Precipitation tends to be less abundant than in the west of the country. Sunshine hours are identical to Paris and the snowy days are the same as Stra
Emmanuelle Béart is a French film actress, who has appeared in over 60 film and television productions since 1972. An eight-time César Award nominee, she won the César Award for Best Supporting Actress for the 1986 film Manon des Sources, her other film roles include La Belle Noiseuse, A Heart in Winter, Nelly and Mr. Arnaud, Mission: Impossible and 8 Women. Béart was born Emmanuelle Béhart-Hasson in St. Tropez, on the French Riviera, the daughter of Geneviève Galéa, a former model, of Croatian and Maltese descent, Guy Béart, a singer and poet, her father's family was Jewish. In her late teens she spent her summer vacation with the English-speaking family of a close friend of her father in Montreal, she stayed with Beverly Mellen and William Sofin and their two children Andrew and Sean Sofin, who took her in as their own. At the end of the summer the family invited her to stay with them and complete her baccalauréat at Collège international Marie de France, they have remained close friends. Béart got an acting role in 1976 film Tomorrow's Children.
In her teens she appeared in bit parts in television. Upon graduating from the Collège International Marie de France in Montreal, she returned to France to attend drama school in Paris. A short time she was cast in her first adult role in a film, in 1986 she achieved fame with her role opposite Yves Montand, playing the avenging daughter in French hit Manon des Sources. For her performance, she won the 1987 César Award for Best Supporting Actress. In 1995 she won the Silver St. George for Best Actress award at the 19th Moscow International Film Festival for her starring role in film A French Woman. In addition to her award for Best Supporting Actress, she has been nominated for another seven César Awards for Most Promising Actress and Best Actress. With Most Promising Actress nominations for Love on the Quiet. In the mid-1980s, Béart began a relationship with Daniel Auteuil. Béart was romantically linked to music producer David François Moreau and to film producer Vincent Meyer for two years until his suicide in May 2003.
She has three children: Nelly Auteuil, Johan Moreau. She married actor Michaël Cohen on 13 August 2008 at Genappe in Belgium, in 2009 they adopted a child from Ethiopia, named Surafel. Béart and Cohen separated in 2011. In addition to her screen work, Béart is known for her social activism, she is an ambassador for UNICEF, has made news for her opposition to France's anti-immigration legislation. In 1996, she made headlines when, defending the rights of the "sans-papiers", she was removed after her group’s occupation of a Parisian church. In March 2012, Béart spoke out against plastic surgery in Le Monde, saying that she regretted having an operation on her lips in 1990 when she was 27. Le grand Poucet Zacharius Raison perdue La femme de sa vie Et demain viendra le jour Les jupons de la révolution D'Artagnan et les trois mousquetaires Gaffez, Fabien. Emmanuelle Béart. Nouveau Monde Editions. ISBN 978-2-84736-090-5. Emmanuelle Béart on IMDb Emmanuelle Béart at AllMovie Emmanuelle Béart at AlloCiné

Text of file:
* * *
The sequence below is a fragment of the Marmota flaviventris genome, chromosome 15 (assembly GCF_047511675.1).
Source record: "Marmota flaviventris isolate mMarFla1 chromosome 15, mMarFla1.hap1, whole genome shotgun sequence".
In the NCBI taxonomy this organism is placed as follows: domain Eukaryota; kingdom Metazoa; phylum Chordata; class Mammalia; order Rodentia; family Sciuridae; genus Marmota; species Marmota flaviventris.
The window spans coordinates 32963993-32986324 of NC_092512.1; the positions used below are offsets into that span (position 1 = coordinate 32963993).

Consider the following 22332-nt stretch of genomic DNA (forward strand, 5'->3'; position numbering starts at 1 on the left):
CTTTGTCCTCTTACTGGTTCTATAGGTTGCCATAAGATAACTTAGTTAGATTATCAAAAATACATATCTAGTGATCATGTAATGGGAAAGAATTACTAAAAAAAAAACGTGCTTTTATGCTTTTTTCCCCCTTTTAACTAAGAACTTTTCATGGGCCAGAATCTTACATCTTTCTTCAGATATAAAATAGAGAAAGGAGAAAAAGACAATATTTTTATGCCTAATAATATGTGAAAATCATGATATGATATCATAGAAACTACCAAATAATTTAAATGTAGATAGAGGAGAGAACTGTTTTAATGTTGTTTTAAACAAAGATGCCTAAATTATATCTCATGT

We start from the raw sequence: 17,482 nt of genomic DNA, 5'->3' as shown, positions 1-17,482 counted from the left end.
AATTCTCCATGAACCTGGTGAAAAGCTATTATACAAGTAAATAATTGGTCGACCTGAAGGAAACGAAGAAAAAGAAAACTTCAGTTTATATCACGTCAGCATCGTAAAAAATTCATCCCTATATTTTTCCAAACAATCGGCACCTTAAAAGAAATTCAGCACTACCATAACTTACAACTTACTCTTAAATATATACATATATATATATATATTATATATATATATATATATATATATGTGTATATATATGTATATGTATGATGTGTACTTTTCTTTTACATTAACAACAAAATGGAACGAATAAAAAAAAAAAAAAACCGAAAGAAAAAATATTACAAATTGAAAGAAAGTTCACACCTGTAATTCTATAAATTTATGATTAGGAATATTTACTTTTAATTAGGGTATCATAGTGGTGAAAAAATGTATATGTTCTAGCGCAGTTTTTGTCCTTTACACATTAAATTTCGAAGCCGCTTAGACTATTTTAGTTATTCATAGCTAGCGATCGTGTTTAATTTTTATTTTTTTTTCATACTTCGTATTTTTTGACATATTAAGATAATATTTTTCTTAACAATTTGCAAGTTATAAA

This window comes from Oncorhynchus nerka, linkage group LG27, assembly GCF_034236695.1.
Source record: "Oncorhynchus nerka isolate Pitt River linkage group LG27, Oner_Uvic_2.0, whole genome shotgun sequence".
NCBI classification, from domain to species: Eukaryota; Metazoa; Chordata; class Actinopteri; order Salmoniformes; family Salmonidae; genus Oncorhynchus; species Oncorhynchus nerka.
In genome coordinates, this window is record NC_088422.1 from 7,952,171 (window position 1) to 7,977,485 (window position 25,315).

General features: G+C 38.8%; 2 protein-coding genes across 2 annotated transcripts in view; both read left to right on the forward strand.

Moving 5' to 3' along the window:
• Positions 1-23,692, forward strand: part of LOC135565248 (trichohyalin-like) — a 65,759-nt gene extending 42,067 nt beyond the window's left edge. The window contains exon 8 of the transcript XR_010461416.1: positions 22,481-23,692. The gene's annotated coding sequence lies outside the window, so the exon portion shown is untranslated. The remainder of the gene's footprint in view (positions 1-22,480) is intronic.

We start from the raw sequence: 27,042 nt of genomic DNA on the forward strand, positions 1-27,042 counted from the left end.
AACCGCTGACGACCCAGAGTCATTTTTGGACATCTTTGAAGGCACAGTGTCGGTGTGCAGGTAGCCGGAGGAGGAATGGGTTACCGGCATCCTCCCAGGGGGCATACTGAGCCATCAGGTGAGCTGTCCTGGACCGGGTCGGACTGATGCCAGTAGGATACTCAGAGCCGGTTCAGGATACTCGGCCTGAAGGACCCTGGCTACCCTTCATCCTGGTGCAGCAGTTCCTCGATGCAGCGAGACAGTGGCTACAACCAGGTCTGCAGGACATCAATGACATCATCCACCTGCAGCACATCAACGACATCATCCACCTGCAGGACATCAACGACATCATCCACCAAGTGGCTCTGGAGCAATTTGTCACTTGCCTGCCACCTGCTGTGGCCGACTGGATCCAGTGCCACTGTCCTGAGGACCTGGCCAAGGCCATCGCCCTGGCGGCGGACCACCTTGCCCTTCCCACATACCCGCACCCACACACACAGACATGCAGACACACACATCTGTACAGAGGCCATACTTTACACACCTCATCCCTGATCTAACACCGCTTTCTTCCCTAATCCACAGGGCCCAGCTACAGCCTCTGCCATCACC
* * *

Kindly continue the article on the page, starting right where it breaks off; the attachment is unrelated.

Béatrice Dalle is a French actress. Dalle was born in Finistère, France, as Béatrice Cabarrou. In 1985, she married the painter Jean-François Dalle, whom she divorced in 1988. Working as a model when she met filmmaker Jean-Jacques Beineix, Beineix cast her in the lead role of the 1986 film 37°2 le matin which received BAFTA and Oscar nominations for Best Foreign Language Film, made a star of Dalle, she went on to appear in a series of major roles in French films, including the 1989 film Chimère, entered into the 1989 Cannes Film Festival. She is seen in a feature role in the 1991 music video "Move To Memphis" by Norwegian band a-ha, she starred in Jim Jarmusch's Night on Earth in 1991. In 1997, she was cast in her first film made in the United States. In 2001, Dalle appeared in Trouble Every Day, in which she played a vampire. More she starred in the 2007 film À l'intérieur, in which she played a cruel psychopath stalking a pregnant woman. Dalle's personal life has been controversial, she has been arrested on several occasions for drug possession and assault.
In January, 2005, while making a film about prison life in Brest, Dalle met Guenaël Meziani, serving a 12-year prison sentence for assaulting and raping his ex-girlfriend. She married him after 24 one-hour visits, spoke on his behalf at hearings for his early release. However, according to a 2015 profile of Dalle, she said the marriage was "a complete disaster" once Meziani was released from prison, their divorce was finalized in July 2014. In 2018, Dalle was criticised for celebrating the escape from prison of a violent criminal serving a 25-year sentence for a robbery in which a police officer was killed. Interviewed on the French TV programme Divan in 2016, Dalle said that, when she used to work in a morgue and friends sold body parts of corpses, she said that, while on acid, she ate a dead man's ear. Ursini, James. "Beatrice Dalle: The earthy sensualist". Femme Fatale: Cinema's Most Unforgettable Lethal Ladies. Béatrice Dalle on IMDb Béatrice Dalle at AllMovie Béatrice Dalle at AlloCiné